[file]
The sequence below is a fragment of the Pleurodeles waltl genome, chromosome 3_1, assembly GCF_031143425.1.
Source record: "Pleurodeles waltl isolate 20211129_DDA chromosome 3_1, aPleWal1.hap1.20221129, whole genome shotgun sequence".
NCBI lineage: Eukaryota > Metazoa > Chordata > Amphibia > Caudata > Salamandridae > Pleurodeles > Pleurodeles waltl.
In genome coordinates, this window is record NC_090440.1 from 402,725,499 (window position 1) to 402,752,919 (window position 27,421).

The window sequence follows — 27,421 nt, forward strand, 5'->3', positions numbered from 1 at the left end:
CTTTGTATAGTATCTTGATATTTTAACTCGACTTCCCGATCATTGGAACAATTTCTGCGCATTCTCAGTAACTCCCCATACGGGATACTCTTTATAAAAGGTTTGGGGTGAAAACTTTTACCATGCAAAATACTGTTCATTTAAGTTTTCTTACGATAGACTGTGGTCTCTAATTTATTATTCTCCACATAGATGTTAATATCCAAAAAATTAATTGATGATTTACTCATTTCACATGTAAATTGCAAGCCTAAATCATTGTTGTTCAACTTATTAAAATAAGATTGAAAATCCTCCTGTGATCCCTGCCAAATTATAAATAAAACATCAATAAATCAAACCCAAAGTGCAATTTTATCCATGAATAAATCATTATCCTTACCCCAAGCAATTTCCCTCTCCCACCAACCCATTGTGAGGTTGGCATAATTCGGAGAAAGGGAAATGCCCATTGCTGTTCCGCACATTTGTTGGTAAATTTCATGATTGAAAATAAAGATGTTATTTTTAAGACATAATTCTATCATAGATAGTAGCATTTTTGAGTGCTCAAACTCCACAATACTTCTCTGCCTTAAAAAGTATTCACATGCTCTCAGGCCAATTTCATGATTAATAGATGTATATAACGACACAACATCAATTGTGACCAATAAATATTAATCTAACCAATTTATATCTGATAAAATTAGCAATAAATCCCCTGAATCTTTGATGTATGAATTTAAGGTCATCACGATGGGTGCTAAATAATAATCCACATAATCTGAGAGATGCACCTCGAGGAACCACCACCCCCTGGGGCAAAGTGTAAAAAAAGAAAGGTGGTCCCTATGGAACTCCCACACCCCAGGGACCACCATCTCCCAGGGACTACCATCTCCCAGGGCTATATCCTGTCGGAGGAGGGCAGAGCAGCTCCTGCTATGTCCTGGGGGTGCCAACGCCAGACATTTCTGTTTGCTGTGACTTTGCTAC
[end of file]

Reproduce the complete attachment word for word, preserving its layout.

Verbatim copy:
The sequence below is a fragment of the Pleurodeles waltl genome, chromosome 3_1, assembly GCF_031143425.1.
Source record: "Pleurodeles waltl isolate 20211129_DDA chromosome 3_1, aPleWal1.hap1.20221129, whole genome shotgun sequence".
NCBI lineage: Eukaryota > Metazoa > Chordata > Amphibia > Caudata > Salamandridae > Pleurodeles > Pleurodeles waltl.
In genome coordinates, this window is record NC_090440.1 from 402,725,499 (window position 1) to 402,752,919 (window position 27,421).

The window sequence follows — 27,421 nt, forward strand, 5'->3', positions numbered from 1 at the left end:
CTTTGTATAGTATCTTGATATTTTAACTCGACTTCCCGATCATTGGAACAATTTCTGCGCATTCTCAGTAACTCCCCATACGGGATACTCTTTATAAAAGGTTTGGGGTGAAAACTTTTACCATGCAAAATACTGTTCATTTAAGTTTTCTTACGATAGACTGTGGTCTCTAATTTATTATTCTCCACATAGATGTTAATATCCAAAAAATTAATTGATGATTTACTCATTTCACATGTAAATTGCAAGCCTAAATCATTGTTGTTCAACTTATTAAAATAAGATTGAAAATCCTCCTGTGATCCCTGCCAAATTATAAATAAAACATCAATAAATCAAACCCAAAGTGCAATTTTATCCATGAATAAATCATTATCCTTACCCCAAGCAATTTCCCTCTCCCACCAACCCATTGTGAGGTTGGCATAATTCGGAGAAAGGGAAATGCCCATTGCTGTTCCGCACATTTGTTGGTAAATTTCATGATTGAAAATAAAGATGTTATTTTTAAGACATAATTCTATCATAGATAGTAGCATTTTTGAGTGCTCAAACTCCACAATACTTCTCTGCCTTAAAAAGTATTCACATGCTCTCAGGCCAATTTCATGATTAATAGATGTATATAACGACACAACATCAATTGTGACCAATAAATATTAATCTAACCAATTTATATCTGATAAAATTAGCAATAAATCCCCTGAATCTTTGATGTATGAATTTAAGGTCATCACGATGGGTGCTAAATAATAATCCACATAATCTGAGAGATGCACCTCGAGGAACCACCACCCCCTGGGGCAAAGTGTAAAAAAAGAAAGGTGGTCCCTATGGAACTCCCACACCCCAGGGACCACCATCTCCCAGGGACTACCATCTCCCAGGGCTATATCCTGTCGGAGGAGGGCAGAGCAGCTCCTGCTATGTCCTGGGGGTGCCAACGCCAGACATTTCTGTTTGCTGTGACTTTGCTAC